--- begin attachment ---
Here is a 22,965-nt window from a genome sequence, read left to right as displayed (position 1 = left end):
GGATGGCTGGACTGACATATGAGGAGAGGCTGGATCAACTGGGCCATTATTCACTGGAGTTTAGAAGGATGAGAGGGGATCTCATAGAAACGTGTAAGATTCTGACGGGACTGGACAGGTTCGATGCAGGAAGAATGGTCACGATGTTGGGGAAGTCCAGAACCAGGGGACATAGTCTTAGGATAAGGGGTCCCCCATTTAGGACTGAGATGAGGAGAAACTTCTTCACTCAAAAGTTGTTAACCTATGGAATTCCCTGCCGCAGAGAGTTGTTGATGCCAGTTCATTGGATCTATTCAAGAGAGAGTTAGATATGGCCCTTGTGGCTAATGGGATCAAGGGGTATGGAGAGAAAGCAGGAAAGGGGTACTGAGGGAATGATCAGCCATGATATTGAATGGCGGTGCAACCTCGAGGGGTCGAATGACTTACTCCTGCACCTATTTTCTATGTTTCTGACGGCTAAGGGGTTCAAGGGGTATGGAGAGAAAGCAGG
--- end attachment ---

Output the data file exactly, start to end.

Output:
Here is a 22,965-nt window from a genome sequence, read left to right as displayed (position 1 = left end):
GGATGGCTGGACTGACATATGAGGAGAGGCTGGATCAACTGGGCCATTATTCACTGGAGTTTAGAAGGATGAGAGGGGATCTCATAGAAACGTGTAAGATTCTGACGGGACTGGACAGGTTCGATGCAGGAAGAATGGTCACGATGTTGGGGAAGTCCAGAACCAGGGGACATAGTCTTAGGATAAGGGGTCCCCCATTTAGGACTGAGATGAGGAGAAACTTCTTCACTCAAAAGTTGTTAACCTATGGAATTCCCTGCCGCAGAGAGTTGTTGATGCCAGTTCATTGGATCTATTCAAGAGAGAGTTAGATATGGCCCTTGTGGCTAATGGGATCAAGGGGTATGGAGAGAAAGCAGGAAAGGGGTACTGAGGGAATGATCAGCCATGATATTGAATGGCGGTGCAACCTCGAGGGGTCGAATGACTTACTCCTGCACCTATTTTCTATGTTTCTGACGGCTAAGGGGTTCAAGGGGTATGGAGAGAAAGCAGG